Worldwide Pressure Impacts British Wool Prices
With thoughts quickly turning to shearing this year’s wool clip, British Wool has issued its latest wool values.
British Wool’s chairman Ian Buchanan says this year’s wool values are largely based on prices achieved at auction through the first quarter of 2017 along with market intelligence.
“As producers will notice, unfortunately, this year’s average values are lower than those of last year. This is simply a result of reduced competition among buyers as demand dropped across the world.
“Both British and New Zealand wool markets have seen declines in prices over the last 12 months, with wool values in both countries now in line for the first time in many years. The global market over the last 12 months has been challenging and there has been a reduced demand for crossbred wools. These are wools which both the UK and New Zealand produce in significant volumes and this has been reflected in the prices paid at British Wool auctions,” he explains.
“The fall in average auction price for British wool across the past 12 months is obviously a situation we would rather see in reverse, but producers can be rest assured that British Wool is working hard on their behalf to maximise the market value of their wool and ensure global buyers recognise the quality of the clip on offer.
“There are some early signs that demand for crossbred wools may be on the rise again in 2017, particularly from the Chinese market, especially if the clip colour of British wools improves, after a poor year in 2016.”
British Wool chief executive officer Joe Farren said the organisation was working hard to ensure it operated as efficiently as possible at every level. “We are currently bedding down a new productivity approach, including process improvements in the depots and the early signs are encouraging in terms of the savings we can achieve. We’re also looking at the location of our collection centres across the UK to identify gaps in our coverage. It’s important we look to maintain and improve our service to you. In fact, we have just opened two new collection centres in Co Antrim, Northern Ireland.
“British Wool also recognises that we have a quality product, which we must market much more effectively than in the past. We are going to be smarter, more targeted and remain focused in terms of how we generate consumer and retail interest in British Wool carpets, coverings, bedding and clothing.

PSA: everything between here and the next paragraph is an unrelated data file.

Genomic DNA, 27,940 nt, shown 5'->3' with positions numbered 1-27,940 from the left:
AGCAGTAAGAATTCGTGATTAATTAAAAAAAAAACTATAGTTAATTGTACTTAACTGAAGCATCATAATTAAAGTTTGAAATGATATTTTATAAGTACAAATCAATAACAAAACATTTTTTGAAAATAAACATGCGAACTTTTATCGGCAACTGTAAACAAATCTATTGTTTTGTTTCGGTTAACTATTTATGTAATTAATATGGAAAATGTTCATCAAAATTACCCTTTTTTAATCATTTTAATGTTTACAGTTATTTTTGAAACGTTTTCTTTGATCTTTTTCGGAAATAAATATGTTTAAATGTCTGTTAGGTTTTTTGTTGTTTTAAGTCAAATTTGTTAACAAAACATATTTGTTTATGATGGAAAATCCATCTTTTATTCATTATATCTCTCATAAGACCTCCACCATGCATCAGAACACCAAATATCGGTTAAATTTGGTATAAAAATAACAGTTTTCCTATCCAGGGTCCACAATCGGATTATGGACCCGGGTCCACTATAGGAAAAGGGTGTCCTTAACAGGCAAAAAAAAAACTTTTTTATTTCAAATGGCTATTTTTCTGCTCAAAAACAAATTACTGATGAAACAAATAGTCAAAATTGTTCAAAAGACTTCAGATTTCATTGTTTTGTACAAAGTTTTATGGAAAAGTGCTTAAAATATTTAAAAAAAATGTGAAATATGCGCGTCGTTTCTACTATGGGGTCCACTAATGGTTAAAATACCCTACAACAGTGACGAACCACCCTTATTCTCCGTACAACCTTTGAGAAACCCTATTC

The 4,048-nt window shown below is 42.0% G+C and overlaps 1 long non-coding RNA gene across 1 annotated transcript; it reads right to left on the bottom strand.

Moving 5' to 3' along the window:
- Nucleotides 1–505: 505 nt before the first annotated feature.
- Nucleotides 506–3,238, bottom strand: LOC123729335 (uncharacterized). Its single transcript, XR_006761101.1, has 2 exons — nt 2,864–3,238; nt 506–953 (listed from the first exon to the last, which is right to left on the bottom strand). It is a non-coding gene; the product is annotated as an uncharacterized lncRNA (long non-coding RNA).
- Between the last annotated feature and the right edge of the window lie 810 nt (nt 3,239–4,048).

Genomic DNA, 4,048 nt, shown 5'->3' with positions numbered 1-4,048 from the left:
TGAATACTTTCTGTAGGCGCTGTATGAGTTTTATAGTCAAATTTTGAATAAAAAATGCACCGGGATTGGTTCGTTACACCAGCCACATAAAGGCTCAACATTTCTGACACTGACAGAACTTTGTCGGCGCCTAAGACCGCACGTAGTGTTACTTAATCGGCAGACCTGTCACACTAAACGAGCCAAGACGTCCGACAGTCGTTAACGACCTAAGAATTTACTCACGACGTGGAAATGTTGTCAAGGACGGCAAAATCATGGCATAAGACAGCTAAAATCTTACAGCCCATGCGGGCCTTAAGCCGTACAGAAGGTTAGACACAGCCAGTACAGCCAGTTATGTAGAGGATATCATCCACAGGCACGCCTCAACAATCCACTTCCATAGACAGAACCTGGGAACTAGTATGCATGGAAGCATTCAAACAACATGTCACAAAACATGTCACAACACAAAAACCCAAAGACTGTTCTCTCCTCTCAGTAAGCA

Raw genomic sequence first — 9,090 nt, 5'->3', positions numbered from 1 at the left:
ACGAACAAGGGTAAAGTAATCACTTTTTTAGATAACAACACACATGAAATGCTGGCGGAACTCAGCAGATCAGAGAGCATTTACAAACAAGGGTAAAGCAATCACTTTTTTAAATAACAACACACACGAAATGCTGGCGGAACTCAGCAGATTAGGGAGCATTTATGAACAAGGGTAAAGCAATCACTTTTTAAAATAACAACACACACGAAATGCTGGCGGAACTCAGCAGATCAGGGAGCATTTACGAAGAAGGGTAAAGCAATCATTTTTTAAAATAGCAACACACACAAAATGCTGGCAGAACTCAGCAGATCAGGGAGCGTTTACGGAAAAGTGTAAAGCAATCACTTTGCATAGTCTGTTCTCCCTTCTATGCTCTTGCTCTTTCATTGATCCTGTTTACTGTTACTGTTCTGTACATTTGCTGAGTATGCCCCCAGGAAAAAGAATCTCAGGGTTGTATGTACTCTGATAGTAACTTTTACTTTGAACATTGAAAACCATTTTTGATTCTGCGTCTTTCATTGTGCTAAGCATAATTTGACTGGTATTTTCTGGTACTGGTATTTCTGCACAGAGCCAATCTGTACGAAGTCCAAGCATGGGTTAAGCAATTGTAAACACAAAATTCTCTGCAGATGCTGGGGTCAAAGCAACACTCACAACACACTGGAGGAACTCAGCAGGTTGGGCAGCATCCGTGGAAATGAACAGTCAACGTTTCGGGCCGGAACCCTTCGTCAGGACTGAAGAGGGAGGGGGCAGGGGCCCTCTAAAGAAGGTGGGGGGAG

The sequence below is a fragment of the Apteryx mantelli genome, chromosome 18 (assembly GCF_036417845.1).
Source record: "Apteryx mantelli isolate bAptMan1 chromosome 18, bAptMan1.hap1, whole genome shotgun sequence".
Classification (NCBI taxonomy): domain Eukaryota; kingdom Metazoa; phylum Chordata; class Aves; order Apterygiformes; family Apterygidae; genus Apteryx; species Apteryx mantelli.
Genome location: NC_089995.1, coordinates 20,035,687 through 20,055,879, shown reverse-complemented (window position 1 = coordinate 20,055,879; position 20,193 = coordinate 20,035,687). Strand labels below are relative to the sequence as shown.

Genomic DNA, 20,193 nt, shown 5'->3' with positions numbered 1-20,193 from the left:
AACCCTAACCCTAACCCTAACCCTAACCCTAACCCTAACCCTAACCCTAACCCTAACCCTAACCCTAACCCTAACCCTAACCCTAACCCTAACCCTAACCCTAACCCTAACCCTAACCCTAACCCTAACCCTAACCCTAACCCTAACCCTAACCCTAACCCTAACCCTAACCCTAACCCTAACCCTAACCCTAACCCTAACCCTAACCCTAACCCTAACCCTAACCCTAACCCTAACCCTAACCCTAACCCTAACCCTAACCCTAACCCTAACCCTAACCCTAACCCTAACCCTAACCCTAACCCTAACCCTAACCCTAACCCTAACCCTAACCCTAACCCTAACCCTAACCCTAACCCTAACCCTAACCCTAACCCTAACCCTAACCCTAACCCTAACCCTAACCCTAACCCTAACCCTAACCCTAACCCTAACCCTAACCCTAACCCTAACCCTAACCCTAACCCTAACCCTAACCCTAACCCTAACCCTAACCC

“British Wool’s business has seen little change for the last 30 years, but we are working hard to modernise the business, introduce a more commercial approach and shape the way we operate to make us fit for the significant industry and competitive challenges that we face. Improvements will start to come through and make a visible difference in certain areas in the coming months but we also need producers’ continued patience and support to allow us to complete this overhaul in the next three to five years,” added Mr Farren.
Mr Buchanan added that British Wool was committed to working with producers to maximise the value of the 2017 wool clip and that included helping farmers understand what they can do on-farm to deliver a higher value clip. “The latest wool values for 2017 based on auction sales through the spring include Romney wool at £1.00/kg, Texel at £0.90/kg and Mule at £0.85/kg, with Cheviot wool at £1.20/kg.
“Meanwhile, at the lower end of the value spectrum Blackface fleeces are likely to be worth £0.60/kg, with Swaledale at £0.40/kg and Welsh £0.45/kg as in 2016. It is important that sheep producers recognise the work British Wool is doing on their behalf to maximise the value of the clip, including in shearer training, wool grading and also the organisation’s competitive auction system,” he added.
“No other organisation works as hard for wool producers or puts as much back in to the sheep industry as British Wool does. We are committed to the future of the UK sheep sector and are working to deliver better returns wherever possible.”